A Practical Approach to LNG Shipping (VIRTUAL CLASSROOM) - TDLNGV 

CPE Credits Awarded: 18
Categories: The Natural Gas Industry , Shipping and Bunkering, LNG, Virtual Classroom Courses


21-24 June 2022
 New York City Timing  London Timing
Session 1: 21 June 2022  
 9:00am - 1:30pm EDT  14:00 - 18:30 GMT
Session 2: 22 June 2022
 9:00am - 1:30pm EDT  14:00 - 18:30 GMT
Session 3: 23 June 2022 
 9:00am - 1:30pm EDT

 14:00 - 18:30 GMT

Session 4: 24 June 2022   9:00am - 1:30pm EDT  14:00 - 18:30 GMT


LNG transportation accounts for 10% to 30% of total LNG supply chain costs from upstream gas production through to terminalling and regasification on the import side. It is central, both figuratively and physically, to the LNG supply chain and the safe, efficient execution of LNG supply contracts.

After many years in which LNG trade and shipping have been supply driven, and the proportion of spot and short term deals have been rising, we are currently in a period where gas supply is tight and the LNG sector is being driven by demand. Spot LNG prices this winter in Europe have been particularly high, to the extent that some buyers are now looking again at longer term deals in the search of some stability. In the meantime, these various factors have contributed to increasing volatility in the short term LNG freight markets.

Many see LNG as an important part of the path towards net zero carbon emissions. LNG is currently the front runner in the adoption of alternative fuels for bunkering ships. As a substitute in power generation for the use of coal and oil, natural gas offers distinct advantages in lowering carbon emissions. On the supply side increases in future supplies of LNG from N America and Qatar, in particular, will ensure that trade continues to grow this decade.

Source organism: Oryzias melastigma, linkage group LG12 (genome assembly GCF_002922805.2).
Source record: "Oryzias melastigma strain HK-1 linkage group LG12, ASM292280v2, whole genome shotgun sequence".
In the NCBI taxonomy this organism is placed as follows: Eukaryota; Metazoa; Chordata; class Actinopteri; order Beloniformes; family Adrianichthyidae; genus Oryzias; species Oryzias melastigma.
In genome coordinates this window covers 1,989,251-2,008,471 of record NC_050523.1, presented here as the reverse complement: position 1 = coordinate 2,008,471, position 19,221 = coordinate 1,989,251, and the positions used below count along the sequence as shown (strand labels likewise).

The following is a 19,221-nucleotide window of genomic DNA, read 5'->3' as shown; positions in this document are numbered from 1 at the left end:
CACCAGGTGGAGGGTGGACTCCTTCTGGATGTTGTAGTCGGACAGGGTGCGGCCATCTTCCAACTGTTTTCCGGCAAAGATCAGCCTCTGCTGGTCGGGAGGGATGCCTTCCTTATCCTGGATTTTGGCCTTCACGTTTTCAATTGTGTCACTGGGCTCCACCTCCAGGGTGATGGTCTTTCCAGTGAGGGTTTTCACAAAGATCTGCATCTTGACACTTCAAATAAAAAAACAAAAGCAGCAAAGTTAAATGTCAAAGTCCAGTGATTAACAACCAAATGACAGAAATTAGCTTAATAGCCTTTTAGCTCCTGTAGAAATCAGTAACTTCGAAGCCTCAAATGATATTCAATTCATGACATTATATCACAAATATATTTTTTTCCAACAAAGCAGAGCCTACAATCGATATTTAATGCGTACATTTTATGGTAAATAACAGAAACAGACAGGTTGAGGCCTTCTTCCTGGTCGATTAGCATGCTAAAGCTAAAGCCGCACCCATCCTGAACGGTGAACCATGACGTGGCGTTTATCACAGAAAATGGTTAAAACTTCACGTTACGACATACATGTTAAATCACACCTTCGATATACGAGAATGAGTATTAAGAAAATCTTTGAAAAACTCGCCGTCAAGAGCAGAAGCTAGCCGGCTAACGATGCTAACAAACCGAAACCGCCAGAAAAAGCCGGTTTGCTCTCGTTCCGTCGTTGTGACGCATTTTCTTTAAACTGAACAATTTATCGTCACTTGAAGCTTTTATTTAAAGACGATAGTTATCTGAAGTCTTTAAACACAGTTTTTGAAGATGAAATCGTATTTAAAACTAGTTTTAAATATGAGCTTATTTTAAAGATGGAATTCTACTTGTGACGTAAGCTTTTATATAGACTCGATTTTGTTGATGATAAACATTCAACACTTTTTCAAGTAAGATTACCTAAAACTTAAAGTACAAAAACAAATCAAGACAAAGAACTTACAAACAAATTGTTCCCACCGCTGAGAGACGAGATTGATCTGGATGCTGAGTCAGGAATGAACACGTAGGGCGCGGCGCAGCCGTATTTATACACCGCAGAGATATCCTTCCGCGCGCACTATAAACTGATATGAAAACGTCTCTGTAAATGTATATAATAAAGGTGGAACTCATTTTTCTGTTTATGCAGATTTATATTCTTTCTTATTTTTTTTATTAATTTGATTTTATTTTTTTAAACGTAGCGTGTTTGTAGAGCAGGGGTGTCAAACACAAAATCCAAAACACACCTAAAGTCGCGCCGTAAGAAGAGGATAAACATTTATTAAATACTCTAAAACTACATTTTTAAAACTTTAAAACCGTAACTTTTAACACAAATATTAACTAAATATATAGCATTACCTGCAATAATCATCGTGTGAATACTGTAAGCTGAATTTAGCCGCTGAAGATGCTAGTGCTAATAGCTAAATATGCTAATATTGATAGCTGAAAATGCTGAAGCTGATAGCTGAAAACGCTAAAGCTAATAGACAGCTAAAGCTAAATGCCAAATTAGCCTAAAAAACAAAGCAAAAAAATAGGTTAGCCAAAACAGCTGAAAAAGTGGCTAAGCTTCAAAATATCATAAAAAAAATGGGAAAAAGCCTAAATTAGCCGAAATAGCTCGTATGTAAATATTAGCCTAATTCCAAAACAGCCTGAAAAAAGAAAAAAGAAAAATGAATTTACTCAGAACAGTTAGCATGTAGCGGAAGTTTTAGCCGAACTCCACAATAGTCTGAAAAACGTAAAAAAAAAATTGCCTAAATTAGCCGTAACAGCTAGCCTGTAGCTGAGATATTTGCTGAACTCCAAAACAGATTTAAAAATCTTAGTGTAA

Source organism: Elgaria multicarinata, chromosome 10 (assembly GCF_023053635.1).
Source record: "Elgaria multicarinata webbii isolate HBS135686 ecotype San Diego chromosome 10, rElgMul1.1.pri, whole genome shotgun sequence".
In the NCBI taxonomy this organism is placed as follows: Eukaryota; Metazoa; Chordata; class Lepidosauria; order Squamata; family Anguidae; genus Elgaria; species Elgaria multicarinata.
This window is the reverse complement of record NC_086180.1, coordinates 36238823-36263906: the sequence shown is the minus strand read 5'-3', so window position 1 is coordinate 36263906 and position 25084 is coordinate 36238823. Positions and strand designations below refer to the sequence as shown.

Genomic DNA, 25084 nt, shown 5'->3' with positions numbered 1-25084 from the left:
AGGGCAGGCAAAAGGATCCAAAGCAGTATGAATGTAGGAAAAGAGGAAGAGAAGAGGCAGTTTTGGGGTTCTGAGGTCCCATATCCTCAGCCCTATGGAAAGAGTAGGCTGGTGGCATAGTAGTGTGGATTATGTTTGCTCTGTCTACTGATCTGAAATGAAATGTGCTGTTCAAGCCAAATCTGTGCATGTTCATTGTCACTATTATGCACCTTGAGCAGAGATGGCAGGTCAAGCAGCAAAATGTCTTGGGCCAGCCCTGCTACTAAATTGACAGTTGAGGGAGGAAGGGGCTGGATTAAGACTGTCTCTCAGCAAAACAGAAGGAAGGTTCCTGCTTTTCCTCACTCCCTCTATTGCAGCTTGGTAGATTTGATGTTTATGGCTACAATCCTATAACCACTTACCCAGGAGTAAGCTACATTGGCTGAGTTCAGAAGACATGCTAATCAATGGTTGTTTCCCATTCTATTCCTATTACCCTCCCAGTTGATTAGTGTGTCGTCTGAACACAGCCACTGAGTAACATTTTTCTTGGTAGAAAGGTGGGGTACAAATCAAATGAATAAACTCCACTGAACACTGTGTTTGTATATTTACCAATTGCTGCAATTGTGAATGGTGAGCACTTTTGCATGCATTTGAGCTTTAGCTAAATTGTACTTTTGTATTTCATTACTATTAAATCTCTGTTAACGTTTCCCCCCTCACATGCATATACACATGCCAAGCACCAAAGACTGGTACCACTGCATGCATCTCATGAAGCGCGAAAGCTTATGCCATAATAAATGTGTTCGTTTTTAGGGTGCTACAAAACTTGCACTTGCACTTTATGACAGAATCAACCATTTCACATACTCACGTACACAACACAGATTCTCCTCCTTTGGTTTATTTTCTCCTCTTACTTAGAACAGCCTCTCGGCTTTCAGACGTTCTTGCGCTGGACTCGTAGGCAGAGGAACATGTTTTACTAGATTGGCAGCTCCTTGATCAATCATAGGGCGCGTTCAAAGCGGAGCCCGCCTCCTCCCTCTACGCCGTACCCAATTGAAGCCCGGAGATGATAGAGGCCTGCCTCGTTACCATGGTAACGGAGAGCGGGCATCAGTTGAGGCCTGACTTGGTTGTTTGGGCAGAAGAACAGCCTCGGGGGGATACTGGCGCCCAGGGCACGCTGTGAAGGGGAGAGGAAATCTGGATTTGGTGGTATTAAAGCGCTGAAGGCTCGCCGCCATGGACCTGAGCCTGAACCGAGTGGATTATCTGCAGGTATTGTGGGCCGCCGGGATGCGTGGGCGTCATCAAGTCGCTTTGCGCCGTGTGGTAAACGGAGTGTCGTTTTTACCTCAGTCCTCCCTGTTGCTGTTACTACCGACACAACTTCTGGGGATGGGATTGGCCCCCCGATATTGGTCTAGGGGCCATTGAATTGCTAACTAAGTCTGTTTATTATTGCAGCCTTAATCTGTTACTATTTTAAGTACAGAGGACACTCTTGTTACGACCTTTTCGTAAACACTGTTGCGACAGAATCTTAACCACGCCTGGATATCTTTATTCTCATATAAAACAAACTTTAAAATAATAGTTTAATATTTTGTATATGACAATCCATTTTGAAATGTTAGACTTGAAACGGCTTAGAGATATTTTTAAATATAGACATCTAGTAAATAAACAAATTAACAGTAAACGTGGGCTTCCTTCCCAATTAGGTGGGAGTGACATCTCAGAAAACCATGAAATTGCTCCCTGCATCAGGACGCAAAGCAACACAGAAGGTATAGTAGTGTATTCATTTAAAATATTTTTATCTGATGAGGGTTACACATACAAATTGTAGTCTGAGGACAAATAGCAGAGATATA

New players continue to enter the LNG shipping business and the LNG industry is increasingly looking for more flexible shipping arrangements. Larger ships, innovative ship designs, new containment and propulsion systems have been developed while safety and environmental factors remain foremost considerations in the construction and operation of these vessels.

This a virtual, intensive course run over four days and presented in association with Richardson Lawrie Associates Ltd. It is designed to take participants through all of the commercial, technical, operating, legislative and legal issues affecting the shipment of LNG from export to import terminal.

This is accomplished through a combination of presentations and exercises under the direction of expert speakers with extensive experience of the LNG industry and shipping. The aim is to give participants the ability to assess opportunities and manage operational and commercial risks in LNG shipping.


LNG Consumption, Production and Pricing Trends - The Drivers for Shipping
•    LNG market fundamentals
•    Potential consumption growth trends by region
•    Sources of supply
•    LNG projects
•    LNG Pricing

LNG Vessels and the Market
•    Ship characteristics
•    Vessel types